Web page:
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Necklace Coordination According to Neckline

Matching necklaces to necklines is all about balance, as it appears to be the case with everything in life. To understand how length, height, size, and style all work together to produce an ensemble that is in harmony, you must see the combination from a third-person perspective.

In general, a high neckline calls for a lengthy necklace, whereas a low neckline is best complemented by a shorter necklace.

 

Scoop Necks:

Scoop necks leave a lot of flesh exposed since they are not the balaclava that turtlenecks may be. Our opportunity to exhibit shorter necklaces is on this canvas. Scoop-necked clothing tends to be more understated, making it ideal for those seeking for any justification to don expensive necklaces. If the simplicity of a scoop neck appeals to you, choose elegance above flash by wearing one.

A scoop neckline would look great with any of these necklaces. Use the scoop neck to scale up or down without hesitation. If, for whatever reason, your scoop neckline is so low that your navel is on view (no judgement here), choose a necklace that is substantial enough to cover the exposed parts of your body. Likewise, if your scoop barely extends above your collarbones, something a little more subdued could be in order.

 

Turtlenecks:

Turtlenecks are a tenacious neckline that dip in and out of style like a dolphin surfing the seas. They are loved and despised by both young and elderly. A longer necklace would seem to be the ideal approach to bring back the outfit's much-needed balance as turtlenecks frequently go as high as the nose. How you want to go truly does matter. It is important to remember that none of the two has an advantage over the other. Depending on your unique style, there are times when it's OK to be showy and times when it's appropriate to be refined. A simple chain or a more understated pendant should be worn with your turtleneck if you're looking for something more timeless and elegant. Find the largest and greatest statement pendant you can find with a magnificent centre sapphire and flaunt it with everything you've got, though, if you want something that will draw attention from folks several blocks away (and perhaps knock a few eyes out if you whirl around too quickly).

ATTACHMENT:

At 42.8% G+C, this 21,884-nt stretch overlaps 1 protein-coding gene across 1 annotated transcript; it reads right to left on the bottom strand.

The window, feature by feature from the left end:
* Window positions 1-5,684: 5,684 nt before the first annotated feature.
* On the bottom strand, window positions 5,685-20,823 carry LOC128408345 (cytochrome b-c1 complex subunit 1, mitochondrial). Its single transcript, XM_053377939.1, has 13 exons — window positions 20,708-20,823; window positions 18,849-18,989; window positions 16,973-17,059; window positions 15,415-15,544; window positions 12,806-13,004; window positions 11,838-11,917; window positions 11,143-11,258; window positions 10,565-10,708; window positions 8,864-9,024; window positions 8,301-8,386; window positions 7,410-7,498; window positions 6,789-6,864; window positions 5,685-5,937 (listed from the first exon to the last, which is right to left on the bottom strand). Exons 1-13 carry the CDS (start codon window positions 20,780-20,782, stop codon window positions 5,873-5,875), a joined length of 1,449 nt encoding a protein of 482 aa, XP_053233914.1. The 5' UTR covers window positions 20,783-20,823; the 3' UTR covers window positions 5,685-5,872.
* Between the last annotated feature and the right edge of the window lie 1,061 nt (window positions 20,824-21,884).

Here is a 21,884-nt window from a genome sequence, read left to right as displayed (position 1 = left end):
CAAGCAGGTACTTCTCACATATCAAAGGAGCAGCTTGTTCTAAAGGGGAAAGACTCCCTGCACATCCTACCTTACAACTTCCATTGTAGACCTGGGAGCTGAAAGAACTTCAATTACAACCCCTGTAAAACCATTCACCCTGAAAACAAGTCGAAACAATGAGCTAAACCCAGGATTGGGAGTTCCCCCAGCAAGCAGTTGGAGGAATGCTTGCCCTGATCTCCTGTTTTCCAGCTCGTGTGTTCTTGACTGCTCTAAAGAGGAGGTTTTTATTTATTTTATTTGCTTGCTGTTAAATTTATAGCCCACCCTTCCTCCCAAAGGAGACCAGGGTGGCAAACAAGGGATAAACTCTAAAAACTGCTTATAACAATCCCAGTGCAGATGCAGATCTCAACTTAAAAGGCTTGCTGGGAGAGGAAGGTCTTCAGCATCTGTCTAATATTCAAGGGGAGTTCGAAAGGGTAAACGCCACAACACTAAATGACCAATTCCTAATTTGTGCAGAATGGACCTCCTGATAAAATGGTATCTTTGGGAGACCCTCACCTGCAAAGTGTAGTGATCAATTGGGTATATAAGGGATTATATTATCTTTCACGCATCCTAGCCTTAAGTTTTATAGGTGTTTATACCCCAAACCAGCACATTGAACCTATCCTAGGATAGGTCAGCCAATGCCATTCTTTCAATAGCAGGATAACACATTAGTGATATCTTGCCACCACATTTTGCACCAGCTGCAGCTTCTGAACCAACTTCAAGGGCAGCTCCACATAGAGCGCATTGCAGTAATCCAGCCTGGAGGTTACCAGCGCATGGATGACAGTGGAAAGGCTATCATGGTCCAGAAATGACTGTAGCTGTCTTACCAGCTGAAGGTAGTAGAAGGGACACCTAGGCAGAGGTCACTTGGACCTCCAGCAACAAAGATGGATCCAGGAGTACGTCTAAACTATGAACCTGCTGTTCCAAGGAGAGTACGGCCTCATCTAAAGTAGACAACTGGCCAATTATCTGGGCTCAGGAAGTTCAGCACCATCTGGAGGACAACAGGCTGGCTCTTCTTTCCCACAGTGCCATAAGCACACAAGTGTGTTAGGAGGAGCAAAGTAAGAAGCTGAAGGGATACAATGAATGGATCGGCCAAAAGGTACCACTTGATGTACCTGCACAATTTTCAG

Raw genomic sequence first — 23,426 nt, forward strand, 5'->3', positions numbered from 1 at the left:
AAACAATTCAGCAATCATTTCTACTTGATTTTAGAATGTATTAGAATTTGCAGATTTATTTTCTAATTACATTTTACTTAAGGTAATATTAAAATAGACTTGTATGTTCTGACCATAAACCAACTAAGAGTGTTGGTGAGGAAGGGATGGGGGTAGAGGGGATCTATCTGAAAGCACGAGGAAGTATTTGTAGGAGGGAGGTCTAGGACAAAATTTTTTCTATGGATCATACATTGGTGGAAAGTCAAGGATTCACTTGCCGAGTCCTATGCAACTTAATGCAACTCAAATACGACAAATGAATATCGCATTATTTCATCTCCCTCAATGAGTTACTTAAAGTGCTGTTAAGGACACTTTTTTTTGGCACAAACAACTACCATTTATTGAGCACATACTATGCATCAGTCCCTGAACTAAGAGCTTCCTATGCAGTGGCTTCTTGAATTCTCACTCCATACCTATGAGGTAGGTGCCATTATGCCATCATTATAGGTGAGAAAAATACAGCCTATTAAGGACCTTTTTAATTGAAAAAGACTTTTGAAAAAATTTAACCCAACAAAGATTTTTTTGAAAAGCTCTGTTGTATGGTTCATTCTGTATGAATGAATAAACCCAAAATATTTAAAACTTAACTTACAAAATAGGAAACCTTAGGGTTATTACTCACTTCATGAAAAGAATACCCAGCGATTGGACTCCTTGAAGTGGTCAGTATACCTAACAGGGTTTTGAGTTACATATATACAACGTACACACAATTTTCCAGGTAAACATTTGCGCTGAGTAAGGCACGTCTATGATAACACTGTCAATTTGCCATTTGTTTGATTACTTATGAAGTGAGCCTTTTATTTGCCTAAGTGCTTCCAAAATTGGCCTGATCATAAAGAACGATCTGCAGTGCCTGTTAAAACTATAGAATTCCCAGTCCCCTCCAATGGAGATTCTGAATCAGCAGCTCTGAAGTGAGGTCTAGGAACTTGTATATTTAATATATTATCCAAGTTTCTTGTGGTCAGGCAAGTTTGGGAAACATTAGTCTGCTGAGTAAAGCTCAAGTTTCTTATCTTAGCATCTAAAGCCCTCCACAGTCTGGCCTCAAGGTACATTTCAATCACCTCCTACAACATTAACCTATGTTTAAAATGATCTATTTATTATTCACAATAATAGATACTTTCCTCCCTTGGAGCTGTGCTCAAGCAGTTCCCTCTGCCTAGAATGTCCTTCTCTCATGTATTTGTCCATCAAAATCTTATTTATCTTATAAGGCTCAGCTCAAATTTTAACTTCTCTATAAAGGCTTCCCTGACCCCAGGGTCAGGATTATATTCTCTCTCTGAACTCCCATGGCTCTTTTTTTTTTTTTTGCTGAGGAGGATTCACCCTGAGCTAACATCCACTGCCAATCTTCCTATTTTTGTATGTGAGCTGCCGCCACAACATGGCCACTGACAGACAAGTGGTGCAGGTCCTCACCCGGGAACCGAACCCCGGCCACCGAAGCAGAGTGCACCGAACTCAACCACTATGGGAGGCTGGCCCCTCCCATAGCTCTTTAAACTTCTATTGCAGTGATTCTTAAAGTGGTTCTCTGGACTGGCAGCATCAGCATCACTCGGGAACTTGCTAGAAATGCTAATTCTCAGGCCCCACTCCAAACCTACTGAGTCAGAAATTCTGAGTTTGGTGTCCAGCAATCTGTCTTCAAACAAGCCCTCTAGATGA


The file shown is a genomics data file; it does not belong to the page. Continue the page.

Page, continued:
V-Necks:

Although v-necks come in a range of sizes and forms, the basic guideline for jewellery matching is still to follow suit. Therefore, a long, fine, pointed pendant is needed if your neckline has a deep, narrow v shape; similarly, a shorter pendant is appropriate if your neckline has a wider, shallower v shape.

V-shaped pendants come in a huge variety, as you can see, so it shouldn't be difficult to locate the ideal pendant for your neckline. On the other hand, the sheer number of options may drive you insane before you can make a decision. If that's the case, you may always wear a shorter and a longer v-neck necklace as long as they both fit inside the depth of the v. Don't be afraid to include statement necklaces with plenty of gemstones since V-shaped necklaces are a perfect opportunity to do so.

 

Halter Neck:

Halter necks employ the décolletage to produce a 'v' form, which is obviously not precisely what they are. A thinner pendant with a sharper edge is the appropriate bejeweled partner to this form of neckline since the v made by a halter neck is typically not very deep or unusually wide. Avoid wearing necklaces that are longer than the halter neckline since they will usually throw off the balance of your ensemble.

 

Strapless:

The bane of some people's existence is and has always been strapless clothing. Despite this, people are still seen wearing and, from what I've heard, enjoying strapless attire. In light of this, I can only suggest using a choker or collarette-style necklace to make the most of a strapless neckline. By preserving space rather than filling it, this design achieves balance (like the turtleneck and scoop neck). In addition, the strapless/collarette combination varies from the crew neck in that the necklace need not precisely follow the line of the garment; in fact, the reverse is true.